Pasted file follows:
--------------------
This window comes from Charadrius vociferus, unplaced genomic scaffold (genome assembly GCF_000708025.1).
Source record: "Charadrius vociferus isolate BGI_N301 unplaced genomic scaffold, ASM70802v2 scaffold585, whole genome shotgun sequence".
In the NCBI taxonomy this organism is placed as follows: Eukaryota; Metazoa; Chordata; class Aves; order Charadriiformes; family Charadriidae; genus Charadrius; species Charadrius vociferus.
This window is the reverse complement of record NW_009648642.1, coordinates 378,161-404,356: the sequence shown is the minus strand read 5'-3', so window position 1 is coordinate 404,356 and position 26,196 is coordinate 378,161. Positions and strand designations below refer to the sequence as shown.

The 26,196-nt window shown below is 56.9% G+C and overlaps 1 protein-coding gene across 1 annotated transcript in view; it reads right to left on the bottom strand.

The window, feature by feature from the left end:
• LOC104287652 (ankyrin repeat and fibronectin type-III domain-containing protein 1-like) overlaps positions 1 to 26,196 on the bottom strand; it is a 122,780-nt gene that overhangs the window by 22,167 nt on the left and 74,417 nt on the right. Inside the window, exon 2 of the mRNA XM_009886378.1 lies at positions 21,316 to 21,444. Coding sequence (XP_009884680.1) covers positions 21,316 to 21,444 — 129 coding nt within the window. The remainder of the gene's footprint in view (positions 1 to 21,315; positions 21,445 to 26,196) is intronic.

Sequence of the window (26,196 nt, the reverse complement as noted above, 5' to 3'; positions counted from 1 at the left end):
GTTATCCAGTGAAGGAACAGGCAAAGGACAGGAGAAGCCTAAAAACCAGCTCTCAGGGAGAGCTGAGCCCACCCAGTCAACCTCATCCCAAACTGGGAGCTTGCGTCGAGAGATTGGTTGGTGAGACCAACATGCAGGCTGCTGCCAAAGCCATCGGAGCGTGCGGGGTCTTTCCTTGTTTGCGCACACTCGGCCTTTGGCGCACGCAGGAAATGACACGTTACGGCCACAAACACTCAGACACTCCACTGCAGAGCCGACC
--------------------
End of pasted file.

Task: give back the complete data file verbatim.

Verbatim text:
This window comes from Charadrius vociferus, unplaced genomic scaffold (genome assembly GCF_000708025.1).
Source record: "Charadrius vociferus isolate BGI_N301 unplaced genomic scaffold, ASM70802v2 scaffold585, whole genome shotgun sequence".
In the NCBI taxonomy this organism is placed as follows: Eukaryota; Metazoa; Chordata; class Aves; order Charadriiformes; family Charadriidae; genus Charadrius; species Charadrius vociferus.
This window is the reverse complement of record NW_009648642.1, coordinates 378,161-404,356: the sequence shown is the minus strand read 5'-3', so window position 1 is coordinate 404,356 and position 26,196 is coordinate 378,161. Positions and strand designations below refer to the sequence as shown.

The 26,196-nt window shown below is 56.9% G+C and overlaps 1 protein-coding gene across 1 annotated transcript in view; it reads right to left on the bottom strand.

The window, feature by feature from the left end:
• LOC104287652 (ankyrin repeat and fibronectin type-III domain-containing protein 1-like) overlaps positions 1 to 26,196 on the bottom strand; it is a 122,780-nt gene that overhangs the window by 22,167 nt on the left and 74,417 nt on the right. Inside the window, exon 2 of the mRNA XM_009886378.1 lies at positions 21,316 to 21,444. Coding sequence (XP_009884680.1) covers positions 21,316 to 21,444 — 129 coding nt within the window. The remainder of the gene's footprint in view (positions 1 to 21,315; positions 21,445 to 26,196) is intronic.

Sequence of the window (26,196 nt, the reverse complement as noted above, 5' to 3'; positions counted from 1 at the left end):
GTTATCCAGTGAAGGAACAGGCAAAGGACAGGAGAAGCCTAAAAACCAGCTCTCAGGGAGAGCTGAGCCCACCCAGTCAACCTCATCCCAAACTGGGAGCTTGCGTCGAGAGATTGGTTGGTGAGACCAACATGCAGGCTGCTGCCAAAGCCATCGGAGCGTGCGGGGTCTTTCCTTGTTTGCGCACACTCGGCCTTTGGCGCACGCAGGAAATGACACGTTACGGCCACAAACACTCAGACACTCCACTGCAGAGCCGACC